The biggest issues that bother me, in that I here ZERO talk from on the right of center side are:
1) Automation/Jobs - This one is a big deal. With improving AI and greater use of technology everywhere, it's a dangerous spot for jobs. People write of this concern sometimes as "Yea, everyone was worried about that in the past but it opened up new industries and never panned out". That's a fair point. But, it's not the same this time. The industries opening up are highly specialized and not able to do the tasks of unskilled workers. Moreover, AI is the ultimate "threat". We are, in all likelihood nowhere close to true "AI", but a true AI would completely rip this open, as it would be capable of doing all jobs better than humans.
In any event, what do you do if automation/tech creates a situation where unemployment goes to 10%, or 20%, or higher? In other words, a situation where 95% of Americans want to work, but only 75% can? I don't see how our current system can handle that. Do we just let them starve off and die? When the dems open up the conversation to more socialist measures or UBI talk in this framework, I again understand where it's coming from.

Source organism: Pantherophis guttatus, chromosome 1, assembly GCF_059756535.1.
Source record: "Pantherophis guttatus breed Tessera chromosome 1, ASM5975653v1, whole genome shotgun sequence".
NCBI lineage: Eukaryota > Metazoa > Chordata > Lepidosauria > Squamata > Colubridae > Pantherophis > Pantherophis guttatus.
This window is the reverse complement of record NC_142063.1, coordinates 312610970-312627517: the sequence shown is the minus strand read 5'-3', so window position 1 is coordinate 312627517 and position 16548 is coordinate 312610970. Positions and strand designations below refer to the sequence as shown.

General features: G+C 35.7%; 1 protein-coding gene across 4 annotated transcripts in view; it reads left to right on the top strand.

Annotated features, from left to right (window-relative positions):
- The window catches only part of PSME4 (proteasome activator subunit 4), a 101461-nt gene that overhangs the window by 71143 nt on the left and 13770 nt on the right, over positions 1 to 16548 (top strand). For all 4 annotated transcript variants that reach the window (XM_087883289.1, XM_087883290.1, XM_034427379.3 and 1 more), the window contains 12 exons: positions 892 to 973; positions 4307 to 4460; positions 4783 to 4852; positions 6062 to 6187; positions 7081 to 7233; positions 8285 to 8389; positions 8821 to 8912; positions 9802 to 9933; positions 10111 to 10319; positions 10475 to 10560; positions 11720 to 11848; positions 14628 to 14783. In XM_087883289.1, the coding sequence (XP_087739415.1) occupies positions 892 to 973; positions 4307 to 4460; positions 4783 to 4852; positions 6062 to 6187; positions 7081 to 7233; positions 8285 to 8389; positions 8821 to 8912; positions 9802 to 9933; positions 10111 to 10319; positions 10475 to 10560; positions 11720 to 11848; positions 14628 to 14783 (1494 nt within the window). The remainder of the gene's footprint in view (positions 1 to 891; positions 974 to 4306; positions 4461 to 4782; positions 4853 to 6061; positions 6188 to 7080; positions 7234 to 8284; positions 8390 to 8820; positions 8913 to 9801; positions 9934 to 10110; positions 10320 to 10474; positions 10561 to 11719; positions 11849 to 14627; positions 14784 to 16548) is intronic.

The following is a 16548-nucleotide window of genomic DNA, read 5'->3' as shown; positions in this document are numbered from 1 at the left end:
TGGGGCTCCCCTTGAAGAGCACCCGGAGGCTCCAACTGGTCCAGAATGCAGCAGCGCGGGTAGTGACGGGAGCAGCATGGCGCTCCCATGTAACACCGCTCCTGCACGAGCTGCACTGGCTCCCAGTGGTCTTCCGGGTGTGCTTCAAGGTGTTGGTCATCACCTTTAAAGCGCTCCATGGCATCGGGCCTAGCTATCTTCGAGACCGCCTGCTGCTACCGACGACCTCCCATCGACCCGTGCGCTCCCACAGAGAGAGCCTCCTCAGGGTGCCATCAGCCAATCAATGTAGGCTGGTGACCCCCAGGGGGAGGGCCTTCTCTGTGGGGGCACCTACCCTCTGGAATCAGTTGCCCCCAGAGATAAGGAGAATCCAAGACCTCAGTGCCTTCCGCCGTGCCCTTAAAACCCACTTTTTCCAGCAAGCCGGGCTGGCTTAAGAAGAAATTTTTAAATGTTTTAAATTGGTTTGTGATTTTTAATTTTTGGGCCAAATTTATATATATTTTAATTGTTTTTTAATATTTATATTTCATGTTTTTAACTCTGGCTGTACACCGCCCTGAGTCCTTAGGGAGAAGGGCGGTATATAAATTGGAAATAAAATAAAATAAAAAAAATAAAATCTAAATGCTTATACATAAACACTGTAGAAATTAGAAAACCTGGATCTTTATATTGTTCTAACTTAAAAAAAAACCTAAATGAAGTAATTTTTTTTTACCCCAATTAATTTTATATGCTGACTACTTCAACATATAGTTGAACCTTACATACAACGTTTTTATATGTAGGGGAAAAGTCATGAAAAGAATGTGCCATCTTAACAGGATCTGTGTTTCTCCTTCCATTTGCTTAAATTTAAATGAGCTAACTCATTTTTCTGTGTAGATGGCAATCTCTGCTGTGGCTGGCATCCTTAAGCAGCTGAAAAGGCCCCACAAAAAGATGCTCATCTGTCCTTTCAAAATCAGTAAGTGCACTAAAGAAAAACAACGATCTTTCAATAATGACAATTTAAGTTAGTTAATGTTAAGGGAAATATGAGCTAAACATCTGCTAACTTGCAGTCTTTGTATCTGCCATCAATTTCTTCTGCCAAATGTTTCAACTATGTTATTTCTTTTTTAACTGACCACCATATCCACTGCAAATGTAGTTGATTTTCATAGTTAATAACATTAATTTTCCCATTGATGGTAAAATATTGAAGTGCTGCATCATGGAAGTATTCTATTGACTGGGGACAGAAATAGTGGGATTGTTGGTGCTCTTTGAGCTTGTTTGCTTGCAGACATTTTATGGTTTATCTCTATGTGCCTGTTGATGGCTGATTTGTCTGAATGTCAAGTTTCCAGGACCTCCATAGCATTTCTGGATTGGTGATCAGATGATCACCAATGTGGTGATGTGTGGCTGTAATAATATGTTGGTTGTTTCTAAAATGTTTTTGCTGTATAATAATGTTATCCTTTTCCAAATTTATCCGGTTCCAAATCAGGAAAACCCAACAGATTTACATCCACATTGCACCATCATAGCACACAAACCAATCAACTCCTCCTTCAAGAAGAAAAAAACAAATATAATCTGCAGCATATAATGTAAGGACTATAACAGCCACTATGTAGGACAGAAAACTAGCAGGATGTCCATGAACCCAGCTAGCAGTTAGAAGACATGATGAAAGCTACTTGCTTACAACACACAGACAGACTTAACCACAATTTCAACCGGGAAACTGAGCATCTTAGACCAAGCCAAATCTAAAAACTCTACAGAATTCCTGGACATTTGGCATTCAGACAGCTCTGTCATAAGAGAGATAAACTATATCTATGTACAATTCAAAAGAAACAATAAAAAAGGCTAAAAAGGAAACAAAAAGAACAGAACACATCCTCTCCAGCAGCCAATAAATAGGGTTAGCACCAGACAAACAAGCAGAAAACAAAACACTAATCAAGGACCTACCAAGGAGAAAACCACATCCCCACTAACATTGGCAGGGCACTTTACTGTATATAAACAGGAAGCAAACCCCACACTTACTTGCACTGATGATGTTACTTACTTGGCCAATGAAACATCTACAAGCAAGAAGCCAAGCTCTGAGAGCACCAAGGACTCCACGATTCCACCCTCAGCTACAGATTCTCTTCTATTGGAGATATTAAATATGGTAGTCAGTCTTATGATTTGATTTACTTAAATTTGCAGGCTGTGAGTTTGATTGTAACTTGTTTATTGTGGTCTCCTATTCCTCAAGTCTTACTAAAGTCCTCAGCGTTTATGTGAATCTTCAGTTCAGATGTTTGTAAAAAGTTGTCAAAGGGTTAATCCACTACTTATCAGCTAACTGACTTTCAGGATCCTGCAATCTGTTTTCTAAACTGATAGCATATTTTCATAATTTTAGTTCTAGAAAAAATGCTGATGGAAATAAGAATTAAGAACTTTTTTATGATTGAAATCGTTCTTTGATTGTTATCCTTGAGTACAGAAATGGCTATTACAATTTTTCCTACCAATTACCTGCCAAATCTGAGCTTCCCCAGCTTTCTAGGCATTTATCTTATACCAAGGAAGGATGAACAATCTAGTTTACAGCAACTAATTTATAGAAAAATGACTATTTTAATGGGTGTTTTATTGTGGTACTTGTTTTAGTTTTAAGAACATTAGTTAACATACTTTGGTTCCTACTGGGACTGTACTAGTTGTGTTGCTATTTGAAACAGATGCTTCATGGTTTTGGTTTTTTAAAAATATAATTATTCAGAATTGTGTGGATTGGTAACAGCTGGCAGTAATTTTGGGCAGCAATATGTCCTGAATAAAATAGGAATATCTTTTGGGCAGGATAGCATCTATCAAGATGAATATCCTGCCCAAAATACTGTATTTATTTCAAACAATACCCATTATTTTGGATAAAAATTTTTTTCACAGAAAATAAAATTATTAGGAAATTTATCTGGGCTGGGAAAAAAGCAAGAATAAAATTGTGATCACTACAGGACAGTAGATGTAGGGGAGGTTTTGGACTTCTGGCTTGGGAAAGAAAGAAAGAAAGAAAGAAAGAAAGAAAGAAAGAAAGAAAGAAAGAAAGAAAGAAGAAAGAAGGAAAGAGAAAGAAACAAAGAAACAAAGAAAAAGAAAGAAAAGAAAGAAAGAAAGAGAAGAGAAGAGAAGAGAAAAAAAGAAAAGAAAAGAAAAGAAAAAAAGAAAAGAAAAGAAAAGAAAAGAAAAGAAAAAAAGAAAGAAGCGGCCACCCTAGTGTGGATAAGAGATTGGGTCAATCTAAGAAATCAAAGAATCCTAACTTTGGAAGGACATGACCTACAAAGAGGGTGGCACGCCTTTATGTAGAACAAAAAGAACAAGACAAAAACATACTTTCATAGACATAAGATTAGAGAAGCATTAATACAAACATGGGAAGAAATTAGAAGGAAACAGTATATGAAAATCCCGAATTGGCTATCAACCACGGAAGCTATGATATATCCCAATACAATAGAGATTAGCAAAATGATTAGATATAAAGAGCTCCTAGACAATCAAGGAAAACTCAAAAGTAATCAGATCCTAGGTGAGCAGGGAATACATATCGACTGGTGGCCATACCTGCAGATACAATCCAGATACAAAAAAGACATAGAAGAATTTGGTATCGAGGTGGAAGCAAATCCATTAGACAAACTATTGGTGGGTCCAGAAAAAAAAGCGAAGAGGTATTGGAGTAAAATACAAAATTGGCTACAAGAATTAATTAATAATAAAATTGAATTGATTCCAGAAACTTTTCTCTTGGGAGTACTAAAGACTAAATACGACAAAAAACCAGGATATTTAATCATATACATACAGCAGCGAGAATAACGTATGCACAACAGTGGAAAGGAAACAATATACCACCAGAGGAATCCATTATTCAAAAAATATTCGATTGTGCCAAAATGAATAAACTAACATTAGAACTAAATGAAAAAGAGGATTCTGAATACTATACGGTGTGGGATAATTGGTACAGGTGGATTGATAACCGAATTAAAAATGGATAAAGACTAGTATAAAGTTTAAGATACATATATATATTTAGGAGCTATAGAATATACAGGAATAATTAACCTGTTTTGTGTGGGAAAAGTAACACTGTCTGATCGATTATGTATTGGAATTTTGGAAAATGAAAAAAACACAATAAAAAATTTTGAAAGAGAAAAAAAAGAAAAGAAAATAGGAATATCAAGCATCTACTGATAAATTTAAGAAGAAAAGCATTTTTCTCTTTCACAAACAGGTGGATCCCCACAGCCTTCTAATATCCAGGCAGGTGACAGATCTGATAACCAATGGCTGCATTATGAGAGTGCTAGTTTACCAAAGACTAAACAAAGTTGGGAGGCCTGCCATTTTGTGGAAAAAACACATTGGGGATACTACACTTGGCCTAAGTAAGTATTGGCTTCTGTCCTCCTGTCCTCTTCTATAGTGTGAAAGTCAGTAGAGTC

Right of center has never given an answer. It's either ignored, or a "It won't happen" is given. Ignorning disruptive threats with "it won't happen" is ridiculous. Right of center needs an answer.
2) Climate Issues - No, we can't predict the future. But most of our best attempts and models and data collection and guessing is pointing us in a certain direction. That certain direction is really, really ugly. Anywhere between hugely painful to civilization disrupting depending on the extent. Even if there is only a 1%, hell a 0.1% chance of climate change "panning out", not talking about it and ignoring it is ridiculous.
If you found out there was a 1% chance that your wife or kid was going to get killed, would you ignore it? Would we ignore it if there was a 1% chance a massive asteroid was going to hit earth? I suspect very strongly the answer to both of those is "Hell no". Yet, the right does. Or dismisses it. I have no problems with the right saying "Look, this is highly improbable and we really doubt the science as well.". No issues there. But its significant enough, with enough data, that we should at least be talking about how we want to try and handle the potential risk.